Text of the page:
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Sudan Rejects South Sudan Oil Offer

  • Gabe Joselow

Sudan's President Omar al-Bashir attends the African Union summit in Addis Ababa, Ethiopia, July 15, 2012.

Sudan's President Omar al-Bashir attends the African Union summit in Addis Ababa, Ethiopia, July 15, 2012.

NAIROBI, Kenya — Sudan is giving a cool response to several South Sudanese proposals aimed at rejuvenating peace talks and oil production. Khartoum wants to settle security issues before considering Juba's offers.

Sudan says the South Sudanese proposals, submitted Monday at African Union-mediated talks in Addis Ababa, do not break new ground.

The package included an offer aimed at ending an impasse over oil, with a promise that Juba would pay up to $9.10 per barrel to transport oil through northern pipelines.

Attempt to meet in middle

The offer would be a compromise for both countries, if accepted. South Sudan had previously insisted on paying about $1 per barrel, while Sudan had demanded a price around $36.

South Sudan also has offered to pay $3.2 billion to Sudan in cash over three-and-a-half years to compensate for economic losses Khartoum suffered as a result of the south's separation last year.

Sudanese Foreign Ministry Undersecretary Rahmatullah Mohamed Osman said his country will take the South's proposals into account.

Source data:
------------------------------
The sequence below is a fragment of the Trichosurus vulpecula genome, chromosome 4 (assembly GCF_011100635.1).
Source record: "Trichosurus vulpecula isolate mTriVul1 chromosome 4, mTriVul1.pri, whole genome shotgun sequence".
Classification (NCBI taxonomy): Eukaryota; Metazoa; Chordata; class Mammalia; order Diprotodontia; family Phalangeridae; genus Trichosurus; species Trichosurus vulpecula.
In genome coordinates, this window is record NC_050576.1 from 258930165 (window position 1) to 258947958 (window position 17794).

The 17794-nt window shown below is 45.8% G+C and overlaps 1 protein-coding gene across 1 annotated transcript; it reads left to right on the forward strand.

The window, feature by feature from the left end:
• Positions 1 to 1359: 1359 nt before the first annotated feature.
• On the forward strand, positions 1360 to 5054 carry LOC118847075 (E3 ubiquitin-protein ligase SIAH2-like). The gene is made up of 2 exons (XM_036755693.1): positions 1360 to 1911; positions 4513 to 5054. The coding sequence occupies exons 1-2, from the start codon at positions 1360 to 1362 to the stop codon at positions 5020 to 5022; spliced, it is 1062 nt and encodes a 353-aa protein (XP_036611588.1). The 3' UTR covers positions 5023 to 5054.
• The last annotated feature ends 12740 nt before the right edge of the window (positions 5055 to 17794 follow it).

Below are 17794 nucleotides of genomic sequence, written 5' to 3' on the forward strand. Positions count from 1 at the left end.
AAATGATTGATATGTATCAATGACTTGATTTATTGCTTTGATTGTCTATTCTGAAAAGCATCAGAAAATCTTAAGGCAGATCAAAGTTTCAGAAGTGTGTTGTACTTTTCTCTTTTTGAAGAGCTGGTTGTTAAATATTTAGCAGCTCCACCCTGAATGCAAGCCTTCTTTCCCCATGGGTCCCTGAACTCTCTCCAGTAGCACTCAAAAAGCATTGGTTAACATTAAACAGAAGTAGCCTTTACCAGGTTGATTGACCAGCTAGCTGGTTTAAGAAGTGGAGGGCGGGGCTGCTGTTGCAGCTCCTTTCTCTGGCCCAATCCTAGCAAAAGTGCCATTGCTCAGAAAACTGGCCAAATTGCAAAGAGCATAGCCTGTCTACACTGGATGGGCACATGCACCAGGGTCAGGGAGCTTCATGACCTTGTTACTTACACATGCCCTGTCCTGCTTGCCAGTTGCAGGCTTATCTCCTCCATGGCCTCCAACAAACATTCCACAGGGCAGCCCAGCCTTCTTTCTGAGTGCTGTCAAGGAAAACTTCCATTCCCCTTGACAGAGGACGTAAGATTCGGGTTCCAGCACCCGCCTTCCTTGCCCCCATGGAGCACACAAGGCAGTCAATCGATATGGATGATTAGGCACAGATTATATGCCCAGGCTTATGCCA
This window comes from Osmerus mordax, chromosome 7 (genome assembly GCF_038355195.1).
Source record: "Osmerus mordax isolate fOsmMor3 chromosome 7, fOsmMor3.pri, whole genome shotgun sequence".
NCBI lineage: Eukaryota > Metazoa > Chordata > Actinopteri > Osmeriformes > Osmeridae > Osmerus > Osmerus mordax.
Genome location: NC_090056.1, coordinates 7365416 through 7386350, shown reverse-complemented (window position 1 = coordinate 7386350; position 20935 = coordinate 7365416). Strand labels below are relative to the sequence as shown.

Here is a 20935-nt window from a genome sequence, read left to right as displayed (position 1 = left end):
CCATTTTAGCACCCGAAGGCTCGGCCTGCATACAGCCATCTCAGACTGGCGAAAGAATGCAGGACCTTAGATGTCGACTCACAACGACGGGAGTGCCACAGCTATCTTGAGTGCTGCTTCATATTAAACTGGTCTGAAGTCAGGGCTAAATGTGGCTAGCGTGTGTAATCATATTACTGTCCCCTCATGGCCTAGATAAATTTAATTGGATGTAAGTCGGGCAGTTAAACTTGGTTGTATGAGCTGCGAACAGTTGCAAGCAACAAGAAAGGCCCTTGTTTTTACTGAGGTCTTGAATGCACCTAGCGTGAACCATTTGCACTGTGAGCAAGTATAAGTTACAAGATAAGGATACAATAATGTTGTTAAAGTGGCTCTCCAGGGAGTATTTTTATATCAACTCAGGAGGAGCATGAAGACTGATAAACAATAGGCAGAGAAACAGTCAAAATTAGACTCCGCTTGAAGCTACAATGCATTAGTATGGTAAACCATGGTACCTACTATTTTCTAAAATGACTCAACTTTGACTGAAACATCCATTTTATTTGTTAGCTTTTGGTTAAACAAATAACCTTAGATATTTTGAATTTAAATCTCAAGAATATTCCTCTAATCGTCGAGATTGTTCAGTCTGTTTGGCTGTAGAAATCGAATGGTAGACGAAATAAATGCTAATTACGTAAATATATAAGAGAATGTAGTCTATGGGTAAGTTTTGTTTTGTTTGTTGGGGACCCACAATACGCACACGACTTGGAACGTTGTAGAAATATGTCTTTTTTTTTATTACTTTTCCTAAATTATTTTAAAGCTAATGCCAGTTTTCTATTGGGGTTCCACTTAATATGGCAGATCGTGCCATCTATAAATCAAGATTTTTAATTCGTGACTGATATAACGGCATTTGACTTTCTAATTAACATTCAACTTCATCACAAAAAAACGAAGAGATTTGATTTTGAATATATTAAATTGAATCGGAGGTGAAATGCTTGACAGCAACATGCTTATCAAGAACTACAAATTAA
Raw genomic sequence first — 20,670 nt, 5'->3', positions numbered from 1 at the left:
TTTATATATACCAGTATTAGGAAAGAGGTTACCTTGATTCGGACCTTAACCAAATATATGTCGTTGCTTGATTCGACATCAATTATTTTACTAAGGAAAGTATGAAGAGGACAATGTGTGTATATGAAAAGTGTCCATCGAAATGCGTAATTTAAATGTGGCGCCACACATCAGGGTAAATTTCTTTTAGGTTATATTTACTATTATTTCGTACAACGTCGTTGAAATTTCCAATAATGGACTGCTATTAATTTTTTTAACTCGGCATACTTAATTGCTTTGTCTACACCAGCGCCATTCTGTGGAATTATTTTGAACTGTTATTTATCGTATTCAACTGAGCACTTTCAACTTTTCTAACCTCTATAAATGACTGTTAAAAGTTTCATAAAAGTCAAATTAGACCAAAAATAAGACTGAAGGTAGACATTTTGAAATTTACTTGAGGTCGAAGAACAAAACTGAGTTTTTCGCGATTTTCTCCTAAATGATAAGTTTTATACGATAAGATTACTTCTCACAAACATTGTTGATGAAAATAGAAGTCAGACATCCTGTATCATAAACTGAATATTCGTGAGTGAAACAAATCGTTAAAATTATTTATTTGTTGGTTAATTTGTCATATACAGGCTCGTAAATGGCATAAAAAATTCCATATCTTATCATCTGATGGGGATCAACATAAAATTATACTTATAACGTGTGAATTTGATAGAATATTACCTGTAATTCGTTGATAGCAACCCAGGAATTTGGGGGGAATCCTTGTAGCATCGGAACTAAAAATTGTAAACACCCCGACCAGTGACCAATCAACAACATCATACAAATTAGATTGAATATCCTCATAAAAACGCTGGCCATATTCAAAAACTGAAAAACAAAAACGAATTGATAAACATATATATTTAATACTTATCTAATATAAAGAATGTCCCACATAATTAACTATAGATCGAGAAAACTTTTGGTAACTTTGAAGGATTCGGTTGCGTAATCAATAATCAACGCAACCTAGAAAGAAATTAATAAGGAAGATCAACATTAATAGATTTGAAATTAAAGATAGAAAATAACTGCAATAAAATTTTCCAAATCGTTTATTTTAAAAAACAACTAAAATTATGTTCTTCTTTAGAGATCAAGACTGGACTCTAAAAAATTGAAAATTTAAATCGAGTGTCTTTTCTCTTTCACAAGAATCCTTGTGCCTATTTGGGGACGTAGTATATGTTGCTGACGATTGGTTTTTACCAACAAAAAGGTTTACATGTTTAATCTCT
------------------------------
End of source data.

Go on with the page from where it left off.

“This is an offer which is subject to negotiation. It is not just piecemeal. We are talking about oil issues, so this offer should be tabled to our negotiators and then they will reach a solution. They are offering something and it is linked to other things,” said Osman.

Continuing dispute frays economies

Meanwhile, Sudanese negotiator Mutrif Sidiq told reporters in Addis Ababa there is nothing new in South Sudan's offer, and said security issues remain a top priority.

A spokesman for South Sudan's negotiating team did not answer calls for comment.

South Sudan shut down oil production in January after accusing Sudan of stealing southern oil from northern pipelines and ports. Sudan claims it had confiscated oil to make up for unpaid transit fees. The shutdown has weakened both countries' economies.

The two Sudans fought clashes along their border this spring as tension nearly boiled over into war.

Finalizing borders, Abyei ownership

South Sudan last week issued a complaint to the AU mediating panel, accusing the Sudanese air force of bombing southern territory. Sudan said it was pursuing Darfur rebels north of the border.

South Sudan's proposal calls for the establishment of joint border teams that will work together to resolve the final demarcation of the border.

It also recommends holding a referendum in Abyei by November of this year to let the people decide which country will get control of the oil-producing region.

A U.N. Security Council resolution has ordered Sudan and South Sudan to reach agreement by August 2 on the issues left unresolved from the South's separation last year.

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